# LED and Resistor Help

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#### NGBEnt

##### New Member
Hi guys,

I am looking to use a switch with an LED and a resistor. Is my wiring and placement of the resistor correct?

#### Torben

##### Well-Known Member
Hi guys,

I am looking to use a switch with an LED and a resistor. Is my wiring and placement of the resistor correct?
Hi there, and welcome to the forum.

Way more information is needed. What kind of power cell are you using? What is the value of the resistor? What is the forward voltage and current draw of the LED?

Regards,

Torben

[Edit: The wiring is OK. To know whether the circuit would actually work, though, we'd need to know the answers to the questions I asked above.]

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#### Thunderchild

##### New Member
thats correct, standard leds take 10 mA to calculate the resistor: (Vbat - 1.5)/10 = resistor in Kohms

#### NGBEnt

##### New Member
Yea, I was just wondering really if my resistor was palced in the correct spot.

#### audioguru

##### Well-Known Member
The LED will not light.
The lithium coin cell is 3.0V which is too low to light the blue LED that needs at least 3.3V plus some voltage for the resistor.
the battery cell will light a 2.0V red LED with a current-limiting resistor.

The resistor can be anywhere as long as it is in series.

#### Gayan Soyza

##### Active Member
NGBEnt

Positive (+) = red wire
Negative (-) =black wire

is the standard.

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##### Banned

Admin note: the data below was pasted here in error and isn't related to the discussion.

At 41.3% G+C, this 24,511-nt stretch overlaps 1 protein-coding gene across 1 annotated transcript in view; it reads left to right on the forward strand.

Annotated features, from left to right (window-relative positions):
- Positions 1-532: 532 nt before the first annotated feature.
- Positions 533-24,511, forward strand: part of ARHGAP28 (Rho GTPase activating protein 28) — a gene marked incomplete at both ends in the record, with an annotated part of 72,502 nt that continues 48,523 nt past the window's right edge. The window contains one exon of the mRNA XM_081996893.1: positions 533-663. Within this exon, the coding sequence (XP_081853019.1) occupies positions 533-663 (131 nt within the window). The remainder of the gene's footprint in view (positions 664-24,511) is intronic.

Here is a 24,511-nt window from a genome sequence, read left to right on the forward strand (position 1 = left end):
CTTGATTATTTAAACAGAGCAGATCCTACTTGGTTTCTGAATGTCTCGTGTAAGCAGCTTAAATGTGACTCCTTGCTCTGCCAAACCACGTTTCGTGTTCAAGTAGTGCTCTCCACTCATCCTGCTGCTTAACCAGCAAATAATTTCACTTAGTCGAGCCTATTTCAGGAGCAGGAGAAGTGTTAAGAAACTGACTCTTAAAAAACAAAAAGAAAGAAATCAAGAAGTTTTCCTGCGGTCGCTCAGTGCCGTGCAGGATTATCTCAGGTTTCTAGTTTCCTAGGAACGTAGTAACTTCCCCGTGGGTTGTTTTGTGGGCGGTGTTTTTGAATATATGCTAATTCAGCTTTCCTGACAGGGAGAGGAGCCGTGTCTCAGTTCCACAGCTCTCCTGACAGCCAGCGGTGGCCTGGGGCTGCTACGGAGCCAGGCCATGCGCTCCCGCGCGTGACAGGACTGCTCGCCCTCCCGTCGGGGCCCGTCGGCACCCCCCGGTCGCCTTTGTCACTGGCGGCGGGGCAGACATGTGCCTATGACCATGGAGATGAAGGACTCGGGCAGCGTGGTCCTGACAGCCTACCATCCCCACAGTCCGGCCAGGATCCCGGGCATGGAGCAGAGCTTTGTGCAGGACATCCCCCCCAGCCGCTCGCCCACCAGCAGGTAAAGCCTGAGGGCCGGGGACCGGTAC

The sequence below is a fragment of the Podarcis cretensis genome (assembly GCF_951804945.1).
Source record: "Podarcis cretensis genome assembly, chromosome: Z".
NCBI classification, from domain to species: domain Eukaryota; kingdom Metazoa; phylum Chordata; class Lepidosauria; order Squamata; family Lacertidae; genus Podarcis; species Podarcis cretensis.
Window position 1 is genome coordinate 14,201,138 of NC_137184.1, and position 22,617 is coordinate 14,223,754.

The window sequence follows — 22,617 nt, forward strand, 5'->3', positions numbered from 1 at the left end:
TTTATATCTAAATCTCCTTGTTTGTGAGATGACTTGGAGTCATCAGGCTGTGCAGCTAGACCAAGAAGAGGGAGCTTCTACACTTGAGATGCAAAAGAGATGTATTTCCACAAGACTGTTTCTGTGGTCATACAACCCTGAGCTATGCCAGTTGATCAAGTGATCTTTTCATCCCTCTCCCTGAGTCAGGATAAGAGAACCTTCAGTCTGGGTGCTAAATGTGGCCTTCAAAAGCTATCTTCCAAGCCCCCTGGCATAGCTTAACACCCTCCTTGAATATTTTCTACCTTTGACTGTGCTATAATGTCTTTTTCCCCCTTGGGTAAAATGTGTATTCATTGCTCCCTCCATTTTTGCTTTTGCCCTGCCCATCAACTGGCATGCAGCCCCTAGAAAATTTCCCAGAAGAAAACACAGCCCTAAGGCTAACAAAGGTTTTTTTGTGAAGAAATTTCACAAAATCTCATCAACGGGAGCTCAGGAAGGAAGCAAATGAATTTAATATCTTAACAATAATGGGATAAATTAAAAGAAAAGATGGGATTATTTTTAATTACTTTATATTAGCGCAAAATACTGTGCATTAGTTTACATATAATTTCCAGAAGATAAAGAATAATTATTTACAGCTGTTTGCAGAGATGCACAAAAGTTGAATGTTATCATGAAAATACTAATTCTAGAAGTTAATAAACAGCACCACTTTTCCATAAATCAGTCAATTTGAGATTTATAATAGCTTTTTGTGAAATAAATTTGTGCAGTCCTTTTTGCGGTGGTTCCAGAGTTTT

audioguru, I have at least a half dozen button lights around the house that say you're wrong =) They all use 3 volt lithiums. No current limit resistor is required because the internal resistance of coin cells is so high it self limits. Anything larger than a 2032 may require a current limit resistor. I've had one on my keychain that I use frequently.

#### audioguru

##### Well-Known Member
My son gave me a keychain light with a white LED, three 1.5V alkaline button cells and no current-limiting resistor. It burned out after lighting for no more than 1 hour.
I have 6 white LEDs and at least 10 blue LEDs and they all light with more than 3.0V.

My newest white LED measures 3.22V at 16mA.

You are correct, it lights with a 3.0V supply. But it is dim at only 1.4mA. I can barely see it in the dark when its supply is 2.7V.

##### Banned
Keep in mind the 3.0 volts listed on teh cell is nominal, they're much higher than that fresh, and stay that way through a large portion of their discharge.